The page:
Importantly too, Flash Airlines is a tiny charter outfit with, at this point, only a single 737 to its name. It is not to be categorized with the likes of a national flag carrier, be it EgyptAir or whomever. The national airlines of Syria and Tunisia, since we're in the neighborhood, are on the list of airlines that have gone fatality free for more than 30 years running.
As for the eyewitness report, the superficial appearance of an aircraft isn't always a fair gauge of its upkeep. This is especially true with respect to interiors. Seats, bins, galleys and panels are routinely swapped out, and while threadbare cushions or stained carpeting aren't exactly points of pride, neither are they telltale signs of faulty maintenance. Flash's 737s were, at the time of that account, only a decade old, which is adolescence for a jetliner.
Speaking of the earlier fire, Flash chief pilot Hassan Mounir claimed such incidents aren't unusual. "It's normal," he said. "You can have an engine fire in flight." This sounds absurd.
It's disingenuous, but not wholly ludicrous. You can think of a jet engine as a kind of high-tech furnace -- a contained but ongoing combustion of compressed air and fuel -- and the nature of the beast lends itself to some rather colorful anomalies. Compressor stalls and other malfunctions can manifest themselves through powerful surges, bangs and even tongues of flame. These are routinely miscast in news reports as "fires" proper. They are not "normal," but they're usually not dangerous either. Add to this some translational mismatching between Arabic and English, and Mounir's remark may not be as crazy as it sounds.
Last fall, a story on CNN/Money ranked commercial piloting as the third most dangerous profession according to the Department of Labor. What gives?
Commercial pilots, per se, encompass a pretty big vocational sphere -- anything from crop dusters to banner-towers to airline pilots. Even still, I'm surprised, but the underlying lesson here, maybe, is there simply aren't that many on-the-job deaths in any profession. One or two fatalities really skew the data. According to the Bureau of Labor Statistics, lumbermen have the worst mortality rate of anybody, with 118 deaths per 100,000 workers. For pilots it's 70 kills per 100,000. Alaskan bush pilots, included in the commercial pilot grouping, have an astounding one-in-eight chance of death over the course of a 30-year career.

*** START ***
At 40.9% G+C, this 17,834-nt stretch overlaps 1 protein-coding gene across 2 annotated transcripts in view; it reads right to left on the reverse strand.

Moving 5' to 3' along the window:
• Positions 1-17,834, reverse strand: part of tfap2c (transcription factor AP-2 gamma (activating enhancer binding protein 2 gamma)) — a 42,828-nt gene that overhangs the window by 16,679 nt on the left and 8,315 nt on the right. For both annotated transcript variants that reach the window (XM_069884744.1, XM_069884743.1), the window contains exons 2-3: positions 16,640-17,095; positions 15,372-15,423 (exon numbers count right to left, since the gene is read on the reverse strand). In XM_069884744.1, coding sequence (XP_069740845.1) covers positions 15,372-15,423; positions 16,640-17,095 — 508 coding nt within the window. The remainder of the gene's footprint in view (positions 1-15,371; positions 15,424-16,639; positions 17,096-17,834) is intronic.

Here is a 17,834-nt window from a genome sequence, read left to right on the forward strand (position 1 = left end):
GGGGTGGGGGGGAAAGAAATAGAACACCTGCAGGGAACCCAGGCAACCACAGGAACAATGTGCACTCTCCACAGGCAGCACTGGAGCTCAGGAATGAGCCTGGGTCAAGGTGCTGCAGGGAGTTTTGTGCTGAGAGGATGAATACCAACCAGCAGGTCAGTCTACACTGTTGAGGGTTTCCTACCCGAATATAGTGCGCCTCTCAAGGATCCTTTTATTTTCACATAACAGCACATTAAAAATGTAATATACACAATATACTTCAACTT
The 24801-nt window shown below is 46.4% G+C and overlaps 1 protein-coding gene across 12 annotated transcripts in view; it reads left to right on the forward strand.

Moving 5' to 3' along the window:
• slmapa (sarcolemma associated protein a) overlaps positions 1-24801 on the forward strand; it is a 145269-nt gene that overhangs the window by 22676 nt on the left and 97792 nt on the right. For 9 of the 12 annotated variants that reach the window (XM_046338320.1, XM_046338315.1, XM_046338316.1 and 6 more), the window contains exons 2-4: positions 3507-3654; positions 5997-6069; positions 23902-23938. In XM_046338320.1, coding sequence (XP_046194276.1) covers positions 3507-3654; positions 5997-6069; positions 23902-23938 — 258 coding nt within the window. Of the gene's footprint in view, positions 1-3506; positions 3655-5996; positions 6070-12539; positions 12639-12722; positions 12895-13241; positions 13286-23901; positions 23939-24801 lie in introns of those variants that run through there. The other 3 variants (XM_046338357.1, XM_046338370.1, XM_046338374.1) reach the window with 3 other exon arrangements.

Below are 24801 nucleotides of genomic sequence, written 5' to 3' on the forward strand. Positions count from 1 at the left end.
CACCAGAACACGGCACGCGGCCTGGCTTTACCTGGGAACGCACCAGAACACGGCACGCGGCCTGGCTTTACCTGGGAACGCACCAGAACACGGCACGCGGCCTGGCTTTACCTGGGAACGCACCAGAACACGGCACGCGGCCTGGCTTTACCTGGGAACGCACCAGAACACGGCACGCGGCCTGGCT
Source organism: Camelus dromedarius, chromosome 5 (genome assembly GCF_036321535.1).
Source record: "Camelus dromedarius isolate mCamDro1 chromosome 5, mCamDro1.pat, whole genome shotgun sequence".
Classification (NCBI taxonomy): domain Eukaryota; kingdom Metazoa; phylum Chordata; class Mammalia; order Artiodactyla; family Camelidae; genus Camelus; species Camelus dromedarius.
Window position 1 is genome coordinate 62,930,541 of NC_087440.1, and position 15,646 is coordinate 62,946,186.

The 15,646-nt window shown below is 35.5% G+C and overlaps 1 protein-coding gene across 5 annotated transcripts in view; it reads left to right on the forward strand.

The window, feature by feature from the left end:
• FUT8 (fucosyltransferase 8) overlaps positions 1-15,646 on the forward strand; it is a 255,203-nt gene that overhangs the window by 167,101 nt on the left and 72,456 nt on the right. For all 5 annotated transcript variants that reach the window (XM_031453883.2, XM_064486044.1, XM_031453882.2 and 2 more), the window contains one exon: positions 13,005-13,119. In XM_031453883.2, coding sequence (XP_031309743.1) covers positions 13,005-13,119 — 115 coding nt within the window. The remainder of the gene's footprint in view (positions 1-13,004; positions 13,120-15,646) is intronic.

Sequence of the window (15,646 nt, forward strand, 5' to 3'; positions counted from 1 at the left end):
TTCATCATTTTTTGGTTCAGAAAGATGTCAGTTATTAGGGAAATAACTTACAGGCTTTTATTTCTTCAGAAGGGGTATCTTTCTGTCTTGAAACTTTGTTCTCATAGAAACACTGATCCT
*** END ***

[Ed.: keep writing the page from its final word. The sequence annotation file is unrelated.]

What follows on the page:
There's a nomenclature issue here. Officially, a pilot needs fewer than 300 total hours to qualify for the FAA's commercial certificate, which entitles you to nothing more than a generic, fly-for-hire waiver. I was barely 20 when I had mine, with virtually all of my experience in single-engine, four-seat Pipers and Cessnas. With this in mind, it's sometimes a good idea to be skeptical of media stories citing this or that "commercial pilot" as a witness or source. (As we know, "erstwhile airline pilot" is the more appropriate badge of expertise.)
Most airline pilots, whose logbook totals average in the thousands of hours, hold the somewhat more restrictive Airline Transport Pilot (ATP) certificate.